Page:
The end of October brought us some much-needed nice weather. We were able to finish harvest, but it took a lot of fiddling around, trying some here and then trying some there. Finally the crop dried to a moisture level that we could handle. We took every truck and trailer that would hold grain out to the fields and worked on filling them with three machines. Gregory was happy to get to run a combine this year. Finally, on Oct. 26 we finished harvest.
There was no rest after harvest. Gregory and John got right to work working summerfallow. While the boys were out in the field, I started hauling the horses home and trimming their feet before winter.
In early November we poured concrete for the two watering bowls that we dug waterlines for and installed a year ago. It was a long day setting and levelling the forms and mixing and hauling the concrete. We finished the last one in the dark. It was supposed to get cold the next few days so we covered the concrete with an insulated tarp to help it set up properly. The next day it snowed all day.
From there we jumped right into the next project: building over two miles of fence. On Nov. 3 Gregory and I found the quarter markers, marked the edge of the road allowance and planned how to best go around and through the sloughs and brush.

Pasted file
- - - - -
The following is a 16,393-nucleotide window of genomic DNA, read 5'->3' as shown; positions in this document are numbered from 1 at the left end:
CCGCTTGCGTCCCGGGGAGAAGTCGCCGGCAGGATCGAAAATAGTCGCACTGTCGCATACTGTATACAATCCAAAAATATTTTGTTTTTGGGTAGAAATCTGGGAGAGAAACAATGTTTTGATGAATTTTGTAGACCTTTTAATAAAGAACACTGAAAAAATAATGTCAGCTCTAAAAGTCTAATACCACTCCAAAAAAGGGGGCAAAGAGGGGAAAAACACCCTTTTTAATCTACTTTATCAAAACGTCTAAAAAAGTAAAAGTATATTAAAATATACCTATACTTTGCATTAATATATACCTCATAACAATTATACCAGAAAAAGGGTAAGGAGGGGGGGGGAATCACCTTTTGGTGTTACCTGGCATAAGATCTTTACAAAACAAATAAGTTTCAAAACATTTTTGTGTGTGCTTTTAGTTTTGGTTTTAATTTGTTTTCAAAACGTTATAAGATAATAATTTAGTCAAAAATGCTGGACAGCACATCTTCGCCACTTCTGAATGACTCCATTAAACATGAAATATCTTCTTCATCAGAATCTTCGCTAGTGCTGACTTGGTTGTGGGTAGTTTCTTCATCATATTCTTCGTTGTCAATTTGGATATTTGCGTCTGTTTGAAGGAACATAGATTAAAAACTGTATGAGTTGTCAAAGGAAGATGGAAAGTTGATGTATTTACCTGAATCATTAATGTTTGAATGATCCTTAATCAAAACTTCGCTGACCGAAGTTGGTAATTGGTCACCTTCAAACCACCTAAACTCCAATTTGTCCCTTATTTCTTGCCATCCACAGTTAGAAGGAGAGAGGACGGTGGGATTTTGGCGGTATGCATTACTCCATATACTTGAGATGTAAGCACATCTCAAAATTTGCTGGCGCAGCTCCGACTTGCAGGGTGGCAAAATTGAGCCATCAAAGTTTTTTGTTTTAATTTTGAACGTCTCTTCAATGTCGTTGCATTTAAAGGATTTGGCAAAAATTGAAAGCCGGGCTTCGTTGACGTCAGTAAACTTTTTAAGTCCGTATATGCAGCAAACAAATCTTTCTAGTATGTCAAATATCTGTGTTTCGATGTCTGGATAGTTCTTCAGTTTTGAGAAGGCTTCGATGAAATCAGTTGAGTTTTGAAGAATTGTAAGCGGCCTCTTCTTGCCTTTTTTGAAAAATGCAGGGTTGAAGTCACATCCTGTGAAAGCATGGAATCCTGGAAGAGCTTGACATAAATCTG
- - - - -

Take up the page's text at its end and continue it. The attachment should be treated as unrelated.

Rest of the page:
A few odds and ends needed to be tended to at home, including more of Gregory’s summerfallow, then on Nov. 7 we got our crew together and started pounding posts. John and Joseph’s adopted grandpa, Barney Simon, worked on setting out posts ahead of us and clearing some brush, while I drove the post pounder truck and Gregory pounded the posts. The posts drove in well for the most part. The frost was only down about two to three inches. Gregory was able to get the posts through the frost by gently tapping with the pounder and then they went well. We averaged about half a mile of posts every day. It was cold and windy most of the time. We did get the truck stuck a few times. The lake is salty and so there is almost no frost along the edges and anywhere that is underwater in the spring. The posts pounded easily in these areas but just having the truck sit in one spot for a couple minutes was enough to have it go in as well.
The cows are still out on the native pasture by Landis. They have been doing well but when the temperature turned cold on us we had to start breaking ice for them to get a drink. It has been working well, since we’re over at Landis building fence anyway, someone slips over and checks the cows and breaks water for them. The water quality is much better this year than last year at this time so we’re hoping the girls can stay out at pasture until we get the posts pounded, some hay hauled, and the water bowls reinstalled.